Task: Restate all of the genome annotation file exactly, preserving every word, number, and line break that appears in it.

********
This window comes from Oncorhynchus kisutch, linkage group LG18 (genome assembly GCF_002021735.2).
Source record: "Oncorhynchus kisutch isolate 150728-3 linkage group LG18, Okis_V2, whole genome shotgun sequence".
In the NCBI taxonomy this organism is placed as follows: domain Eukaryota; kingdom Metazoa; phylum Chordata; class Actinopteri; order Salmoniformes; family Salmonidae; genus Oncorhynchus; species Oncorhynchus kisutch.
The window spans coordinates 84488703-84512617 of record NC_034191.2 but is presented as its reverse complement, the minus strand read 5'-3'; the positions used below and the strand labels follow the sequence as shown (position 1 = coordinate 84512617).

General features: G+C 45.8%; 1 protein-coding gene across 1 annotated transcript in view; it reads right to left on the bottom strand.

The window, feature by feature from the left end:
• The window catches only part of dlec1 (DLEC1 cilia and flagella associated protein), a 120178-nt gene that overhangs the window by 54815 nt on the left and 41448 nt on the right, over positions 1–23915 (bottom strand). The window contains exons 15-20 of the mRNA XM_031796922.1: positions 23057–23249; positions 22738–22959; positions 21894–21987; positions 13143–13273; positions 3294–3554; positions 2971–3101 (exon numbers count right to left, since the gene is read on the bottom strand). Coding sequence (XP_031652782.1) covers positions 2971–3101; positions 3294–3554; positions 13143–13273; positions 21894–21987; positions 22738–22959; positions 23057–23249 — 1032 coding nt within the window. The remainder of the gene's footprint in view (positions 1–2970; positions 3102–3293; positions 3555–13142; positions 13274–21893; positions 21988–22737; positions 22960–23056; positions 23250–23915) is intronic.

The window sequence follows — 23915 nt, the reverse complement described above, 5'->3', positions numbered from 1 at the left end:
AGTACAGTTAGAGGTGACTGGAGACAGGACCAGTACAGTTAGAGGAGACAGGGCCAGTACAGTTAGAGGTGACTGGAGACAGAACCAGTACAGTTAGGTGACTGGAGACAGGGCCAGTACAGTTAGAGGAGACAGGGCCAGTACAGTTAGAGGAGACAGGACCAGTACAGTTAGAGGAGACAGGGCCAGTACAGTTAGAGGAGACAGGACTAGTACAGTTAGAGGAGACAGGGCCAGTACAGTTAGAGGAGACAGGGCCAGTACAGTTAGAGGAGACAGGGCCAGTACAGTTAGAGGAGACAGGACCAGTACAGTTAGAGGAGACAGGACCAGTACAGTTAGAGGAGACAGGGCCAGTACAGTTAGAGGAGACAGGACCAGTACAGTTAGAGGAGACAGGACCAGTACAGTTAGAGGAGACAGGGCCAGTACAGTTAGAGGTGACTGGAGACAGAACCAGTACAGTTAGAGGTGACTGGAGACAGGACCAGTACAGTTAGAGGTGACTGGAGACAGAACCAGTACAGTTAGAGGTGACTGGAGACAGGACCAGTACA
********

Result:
This window comes from Oncorhynchus kisutch, linkage group LG18 (genome assembly GCF_002021735.2).
Source record: "Oncorhynchus kisutch isolate 150728-3 linkage group LG18, Okis_V2, whole genome shotgun sequence".
In the NCBI taxonomy this organism is placed as follows: domain Eukaryota; kingdom Metazoa; phylum Chordata; class Actinopteri; order Salmoniformes; family Salmonidae; genus Oncorhynchus; species Oncorhynchus kisutch.
The window spans coordinates 84488703-84512617 of record NC_034191.2 but is presented as its reverse complement, the minus strand read 5'-3'; the positions used below and the strand labels follow the sequence as shown (position 1 = coordinate 84512617).

General features: G+C 45.8%; 1 protein-coding gene across 1 annotated transcript in view; it reads right to left on the bottom strand.

The window, feature by feature from the left end:
• The window catches only part of dlec1 (DLEC1 cilia and flagella associated protein), a 120178-nt gene that overhangs the window by 54815 nt on the left and 41448 nt on the right, over positions 1–23915 (bottom strand). The window contains exons 15-20 of the mRNA XM_031796922.1: positions 23057–23249; positions 22738–22959; positions 21894–21987; positions 13143–13273; positions 3294–3554; positions 2971–3101 (exon numbers count right to left, since the gene is read on the bottom strand). Coding sequence (XP_031652782.1) covers positions 2971–3101; positions 3294–3554; positions 13143–13273; positions 21894–21987; positions 22738–22959; positions 23057–23249 — 1032 coding nt within the window. The remainder of the gene's footprint in view (positions 1–2970; positions 3102–3293; positions 3555–13142; positions 13274–21893; positions 21988–22737; positions 22960–23056; positions 23250–23915) is intronic.

The window sequence follows — 23915 nt, the reverse complement described above, 5'->3', positions numbered from 1 at the left end:
AGTACAGTTAGAGGTGACTGGAGACAGGACCAGTACAGTTAGAGGAGACAGGGCCAGTACAGTTAGAGGTGACTGGAGACAGAACCAGTACAGTTAGGTGACTGGAGACAGGGCCAGTACAGTTAGAGGAGACAGGGCCAGTACAGTTAGAGGAGACAGGACCAGTACAGTTAGAGGAGACAGGGCCAGTACAGTTAGAGGAGACAGGACTAGTACAGTTAGAGGAGACAGGGCCAGTACAGTTAGAGGAGACAGGGCCAGTACAGTTAGAGGAGACAGGGCCAGTACAGTTAGAGGAGACAGGACCAGTACAGTTAGAGGAGACAGGACCAGTACAGTTAGAGGAGACAGGGCCAGTACAGTTAGAGGAGACAGGACCAGTACAGTTAGAGGAGACAGGACCAGTACAGTTAGAGGAGACAGGGCCAGTACAGTTAGAGGTGACTGGAGACAGAACCAGTACAGTTAGAGGTGACTGGAGACAGGACCAGTACAGTTAGAGGTGACTGGAGACAGAACCAGTACAGTTAGAGGTGACTGGAGACAGGACCAGTACA